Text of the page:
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Enemy Mine is one of my all-time favorite films. In my opinion, it’s Wolfgang Petersen’s best film period. I think I first saw it when I was in high school but I probably saw bits and pieces long before that. It was a film that would come on TV every so often and I’d catch it and watch it from wherever it was to the end. I think I’ve seen the whole movie start to finish maybe twice before this latest time, which inspired me to write this piece about it.

When you think about a kid watching this closer to when it came out (1985, a year before I was born), it’s easy to see why it would have an impact. It’s a survival story set on a well-realized alien world. It feels a little like an extended Star Trek episode, like that one where they keep saying “Shaka, When the Walls Fell”. I’m sure this was even an inspiration for that episode, which is a classic. It also has a little Star Wars as well, with some whiz bang action and gadgets and lived-in approach to design. There are interesting creatures, danger, discovery, and interesting life lessons along the way.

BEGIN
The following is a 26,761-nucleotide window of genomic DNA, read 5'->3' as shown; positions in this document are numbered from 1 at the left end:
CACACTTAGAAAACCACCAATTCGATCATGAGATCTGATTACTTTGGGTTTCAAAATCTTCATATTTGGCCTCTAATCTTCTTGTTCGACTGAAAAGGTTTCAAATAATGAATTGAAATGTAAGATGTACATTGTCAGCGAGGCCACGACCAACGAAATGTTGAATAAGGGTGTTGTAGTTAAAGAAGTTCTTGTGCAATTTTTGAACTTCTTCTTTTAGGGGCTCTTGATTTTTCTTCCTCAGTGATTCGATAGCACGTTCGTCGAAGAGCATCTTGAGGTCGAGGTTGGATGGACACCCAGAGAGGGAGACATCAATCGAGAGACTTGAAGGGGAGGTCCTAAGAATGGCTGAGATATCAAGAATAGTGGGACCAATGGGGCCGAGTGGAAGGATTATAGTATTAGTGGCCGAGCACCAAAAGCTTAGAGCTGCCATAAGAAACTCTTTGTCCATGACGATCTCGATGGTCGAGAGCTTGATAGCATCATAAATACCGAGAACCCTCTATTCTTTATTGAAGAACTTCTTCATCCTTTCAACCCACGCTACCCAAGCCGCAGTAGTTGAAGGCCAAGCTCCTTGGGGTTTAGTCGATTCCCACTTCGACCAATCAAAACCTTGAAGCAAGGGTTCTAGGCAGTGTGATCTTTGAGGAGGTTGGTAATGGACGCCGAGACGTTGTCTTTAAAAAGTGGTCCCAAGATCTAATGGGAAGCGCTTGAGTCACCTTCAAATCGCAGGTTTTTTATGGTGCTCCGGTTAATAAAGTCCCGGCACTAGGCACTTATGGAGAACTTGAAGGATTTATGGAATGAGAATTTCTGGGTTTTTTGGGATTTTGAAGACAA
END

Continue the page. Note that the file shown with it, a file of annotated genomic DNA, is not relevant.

As an adult, Enemy Mine feels rich with meaning way beyond its aesthetics. I think I’ve seen this film with a different lens every time I’ve sat down with it and it’s always had something to offer. That, to me, is the hallmark of a great film, especially one that trades in ideas.

So I think I’m going to talk about that. The different ways you can read this film and its relevance to problems and ideas we’re still struggling with. This might feel a little different than one of my usual reviews, but more in step with the kind of writing I’ve been doing lately. Stick around if that sounds good.

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At some point in the future, humans have begun colonizing other worlds and have encountered another intelligent species called the Drac. They end up in conflict, fighting a territorial war with little understanding of their enemies. Dennis Quaid plays Willis Davidge, a young fighter pilot with a bit of a hot-headed streak, and who crash-lands on an uncharted world during an engagement with Drac ships. He is not alone. Another ship crash-lands, this one a Drac ship, leaving a sole survivor from each species stuck on a planet they can’t escape. The Drac is called Sheegan, or Jerry as Davidge later nicknames him, and is played under an immense amount of makeup and effects by Louis Gossett Jr. His performance is one of many compelling reasons to see this as Gossett Jr. imbues Sheegan with character, humanity, and tics that feel familiar or very alien. It might be the best performance of its kind.